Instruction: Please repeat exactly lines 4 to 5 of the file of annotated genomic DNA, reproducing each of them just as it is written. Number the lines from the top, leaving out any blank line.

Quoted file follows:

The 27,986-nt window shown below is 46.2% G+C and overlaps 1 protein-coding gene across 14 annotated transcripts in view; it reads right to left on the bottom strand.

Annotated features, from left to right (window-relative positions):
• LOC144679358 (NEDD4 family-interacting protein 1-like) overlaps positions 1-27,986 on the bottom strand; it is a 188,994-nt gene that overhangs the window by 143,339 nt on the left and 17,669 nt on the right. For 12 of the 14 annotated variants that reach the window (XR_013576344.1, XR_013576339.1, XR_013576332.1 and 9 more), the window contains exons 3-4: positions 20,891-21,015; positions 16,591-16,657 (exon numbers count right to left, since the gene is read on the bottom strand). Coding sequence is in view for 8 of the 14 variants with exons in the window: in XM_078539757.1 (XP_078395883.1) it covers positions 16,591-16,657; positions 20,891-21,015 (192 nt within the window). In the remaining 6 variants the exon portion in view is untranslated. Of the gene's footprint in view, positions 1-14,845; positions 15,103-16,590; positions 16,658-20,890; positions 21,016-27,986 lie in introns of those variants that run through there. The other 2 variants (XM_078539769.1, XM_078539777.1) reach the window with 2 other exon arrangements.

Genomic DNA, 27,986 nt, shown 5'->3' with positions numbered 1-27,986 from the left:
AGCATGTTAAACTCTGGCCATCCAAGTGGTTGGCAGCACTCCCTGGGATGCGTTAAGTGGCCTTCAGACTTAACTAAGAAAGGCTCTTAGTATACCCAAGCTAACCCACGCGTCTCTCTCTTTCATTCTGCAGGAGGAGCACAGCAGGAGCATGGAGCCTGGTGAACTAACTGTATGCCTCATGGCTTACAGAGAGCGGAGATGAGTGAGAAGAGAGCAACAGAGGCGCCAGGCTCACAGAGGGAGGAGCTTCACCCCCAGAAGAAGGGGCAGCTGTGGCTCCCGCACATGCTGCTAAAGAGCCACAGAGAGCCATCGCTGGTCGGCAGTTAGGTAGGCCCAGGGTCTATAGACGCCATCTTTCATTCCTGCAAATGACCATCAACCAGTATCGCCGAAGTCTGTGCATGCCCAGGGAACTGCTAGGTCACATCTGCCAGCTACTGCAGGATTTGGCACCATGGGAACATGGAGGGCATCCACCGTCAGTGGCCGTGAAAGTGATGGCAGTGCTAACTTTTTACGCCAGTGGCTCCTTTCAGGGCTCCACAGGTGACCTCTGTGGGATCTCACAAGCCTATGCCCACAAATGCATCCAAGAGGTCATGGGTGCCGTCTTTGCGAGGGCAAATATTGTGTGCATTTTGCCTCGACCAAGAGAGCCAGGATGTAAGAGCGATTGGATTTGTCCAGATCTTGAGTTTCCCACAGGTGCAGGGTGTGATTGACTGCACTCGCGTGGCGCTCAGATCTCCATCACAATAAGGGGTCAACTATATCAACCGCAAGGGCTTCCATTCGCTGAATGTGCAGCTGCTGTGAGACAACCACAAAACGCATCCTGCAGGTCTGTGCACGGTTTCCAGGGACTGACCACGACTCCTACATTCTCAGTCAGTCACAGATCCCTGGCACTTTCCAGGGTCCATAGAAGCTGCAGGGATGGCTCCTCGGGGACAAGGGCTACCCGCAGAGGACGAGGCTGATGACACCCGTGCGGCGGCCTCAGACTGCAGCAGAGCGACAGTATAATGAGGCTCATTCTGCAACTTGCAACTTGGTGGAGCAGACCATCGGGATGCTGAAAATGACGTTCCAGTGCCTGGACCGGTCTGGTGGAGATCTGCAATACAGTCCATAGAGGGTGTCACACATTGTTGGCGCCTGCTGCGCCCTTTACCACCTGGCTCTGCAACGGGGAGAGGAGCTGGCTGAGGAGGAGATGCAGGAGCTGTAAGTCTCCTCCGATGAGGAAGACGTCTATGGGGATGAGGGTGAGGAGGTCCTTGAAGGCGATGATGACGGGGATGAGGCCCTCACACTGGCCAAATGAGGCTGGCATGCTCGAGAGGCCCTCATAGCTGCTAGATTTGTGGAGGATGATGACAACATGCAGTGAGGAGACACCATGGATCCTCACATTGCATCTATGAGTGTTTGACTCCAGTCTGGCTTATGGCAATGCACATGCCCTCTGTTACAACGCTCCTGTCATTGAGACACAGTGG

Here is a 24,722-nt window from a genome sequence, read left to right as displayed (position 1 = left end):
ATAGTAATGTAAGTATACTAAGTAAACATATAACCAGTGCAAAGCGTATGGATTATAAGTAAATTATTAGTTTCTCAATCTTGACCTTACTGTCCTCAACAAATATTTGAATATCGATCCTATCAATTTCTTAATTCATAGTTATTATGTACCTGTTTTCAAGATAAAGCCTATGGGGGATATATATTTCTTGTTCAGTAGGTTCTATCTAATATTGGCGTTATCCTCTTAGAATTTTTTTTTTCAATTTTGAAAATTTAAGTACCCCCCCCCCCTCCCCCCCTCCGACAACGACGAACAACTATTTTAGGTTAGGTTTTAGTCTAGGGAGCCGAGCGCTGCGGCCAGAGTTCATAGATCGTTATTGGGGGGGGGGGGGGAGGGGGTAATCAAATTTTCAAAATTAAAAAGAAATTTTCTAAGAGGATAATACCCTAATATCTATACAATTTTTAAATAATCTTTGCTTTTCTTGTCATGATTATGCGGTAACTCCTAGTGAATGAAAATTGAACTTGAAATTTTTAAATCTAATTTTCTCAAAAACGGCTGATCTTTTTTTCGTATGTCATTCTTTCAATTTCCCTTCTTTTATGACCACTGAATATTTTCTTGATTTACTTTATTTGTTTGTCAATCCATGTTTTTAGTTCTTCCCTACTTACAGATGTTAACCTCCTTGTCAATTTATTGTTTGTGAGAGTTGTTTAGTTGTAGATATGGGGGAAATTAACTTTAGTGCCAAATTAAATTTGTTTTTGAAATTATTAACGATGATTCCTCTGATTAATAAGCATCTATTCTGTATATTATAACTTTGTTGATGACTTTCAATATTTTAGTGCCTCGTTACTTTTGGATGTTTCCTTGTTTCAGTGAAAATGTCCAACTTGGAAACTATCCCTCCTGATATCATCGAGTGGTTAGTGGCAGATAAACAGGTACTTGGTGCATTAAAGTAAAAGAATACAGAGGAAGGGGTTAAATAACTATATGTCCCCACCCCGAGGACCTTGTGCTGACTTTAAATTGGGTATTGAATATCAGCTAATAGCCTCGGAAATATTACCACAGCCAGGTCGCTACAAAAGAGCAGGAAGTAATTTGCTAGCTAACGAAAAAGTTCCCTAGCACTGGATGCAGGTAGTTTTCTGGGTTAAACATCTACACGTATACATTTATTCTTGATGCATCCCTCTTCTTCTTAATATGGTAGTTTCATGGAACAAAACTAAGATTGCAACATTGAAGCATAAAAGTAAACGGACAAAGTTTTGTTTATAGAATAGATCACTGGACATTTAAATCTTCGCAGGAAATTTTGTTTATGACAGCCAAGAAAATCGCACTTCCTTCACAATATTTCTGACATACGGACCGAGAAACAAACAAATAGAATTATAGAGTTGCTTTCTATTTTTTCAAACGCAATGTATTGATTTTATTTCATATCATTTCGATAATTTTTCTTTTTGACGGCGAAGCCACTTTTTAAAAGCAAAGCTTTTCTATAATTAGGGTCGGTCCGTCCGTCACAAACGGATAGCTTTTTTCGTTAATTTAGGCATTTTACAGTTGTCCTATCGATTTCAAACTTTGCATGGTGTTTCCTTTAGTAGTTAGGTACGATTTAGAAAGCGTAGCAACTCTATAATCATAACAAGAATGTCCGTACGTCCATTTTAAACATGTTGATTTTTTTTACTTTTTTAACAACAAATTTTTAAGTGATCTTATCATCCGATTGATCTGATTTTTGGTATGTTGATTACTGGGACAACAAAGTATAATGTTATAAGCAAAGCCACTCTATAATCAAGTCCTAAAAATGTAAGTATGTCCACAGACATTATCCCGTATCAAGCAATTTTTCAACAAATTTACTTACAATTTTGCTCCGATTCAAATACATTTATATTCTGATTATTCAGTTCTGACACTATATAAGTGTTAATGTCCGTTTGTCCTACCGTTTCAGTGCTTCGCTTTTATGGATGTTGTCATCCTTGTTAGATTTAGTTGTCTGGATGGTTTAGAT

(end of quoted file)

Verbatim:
Genomic DNA, 27,986 nt, shown 5'->3' with positions numbered 1-27,986 from the left:
AGCATGTTAAACTCTGGCCATCCAAGTGGTTGGCAGCACTCCCTGGGATGCGTTAAGTGGCCTTCAGACTTAACTAAGAAAGGCTCTTAGTATACCCAAGCTAACCCACGCGTCTCTCTCTTTCATTCTGCAGGAGGAGCACAGCAGGAGCATGGAGCCTGGTGAACTAACTGTATGCCTCATGGCTTACAGAGAGCGGAGATGAGTGAGAAGAGAGCAACAGAGGCGCCAGGCTCACAGAGGGAGGAGCTTCACCCCCAGAAGAAGGGGCAGCTGTGGCTCCCGCACATGCTGCTAAAGAGCCACAGAGAGCCATCGCTGGTCGGCAGTTAGGTAGGCCCAGGGTCTATAGACGCCATCTTTCATTCCTGCAAATGACCATCAACCAGTATCGCCGAAGTCTGTGCATGCCCAGGGAACTGCTAGGTCACATCTGCCAGCTACTGCAGGATTTGGCACCATGGGAACATGGAGGGCATCCACCGTCAGTGGCCGTGAAAGTGATGGCAGTGCTAACTTTTTACGCCAGTGGCTCCTTTCAGGGCTCCACAGGTGACCTCTGTGGGATCTCACAAGCCTATGCCCACAAATGCATCCAAGAGGTCATGGGTGCCGTCTTTGCGAGGGCAAATATTGTGTGCATTTTGCCTCGACCAAGAGAGCCAGGATGTAAGAGCGATTGGATTTGTCCAGATCTTGAGTTTCCCACAGGTGCAGGGTGTGATTGACTGCACTCGCGTGGCGCTCAGATCTCCATCACAATAAGGGGTCAACTATATCAACCGCAAGGGCTTCCATTCGCTGAATGTGCAGCTGCTGTGAGACAACCACAAAACGCATCCTGCAGGTCTGTGCACGGTTTCCAGGGACTGACCACGACTCCTACATTCTCAGTCAGTCACAGATCCCTGGCACTTTCCAGGGTCCATAGAAGCTGCAGGGATGGCTCCTCGGGGACAAGGGCTACCCGCAGAGGACGAGGCTGATGACACCCGTGCGGCGGCCTCAGACTGCAGCAGAGCGACAGTATAATGAGGCTCATTCTGCAACTTGCAACTTGGTGGAGCAGACCATCGGGATGCTGAAAATGACGTTCCAGTGCCTGGACCGGTCTGGTGGAGATCTGCAATACAGTCCATAGAGGGTGTCACACATTGTTGGCGCCTGCTGCGCCCTTTACCACCTGGCTCTGCAACGGGGAGAGGAGCTGGCTGAGGAGGAGATGCAGGAGCTGTAAGTCTCCTCCGATGAGGAAGACGTCTATGGGGATGAGGGTGAGGAGGTCCTTGAAGGCGATGATGACGGGGATGAGGCCCTCACACTGGCCAAATGAGGCTGGCATGCTCGAGAGGCCCTCATAGCTGCTAGATTTGTGGAGGATGATGACAACATGCAGTGAGGAGACACCATGGATCCTCACATTGCATCTATGAGTGTTTGACTCCAGTCTGGCTTATGGCAATGCACATGCCCTCTGTTACAACGCTCCTGTCATTGAGACACAGTGG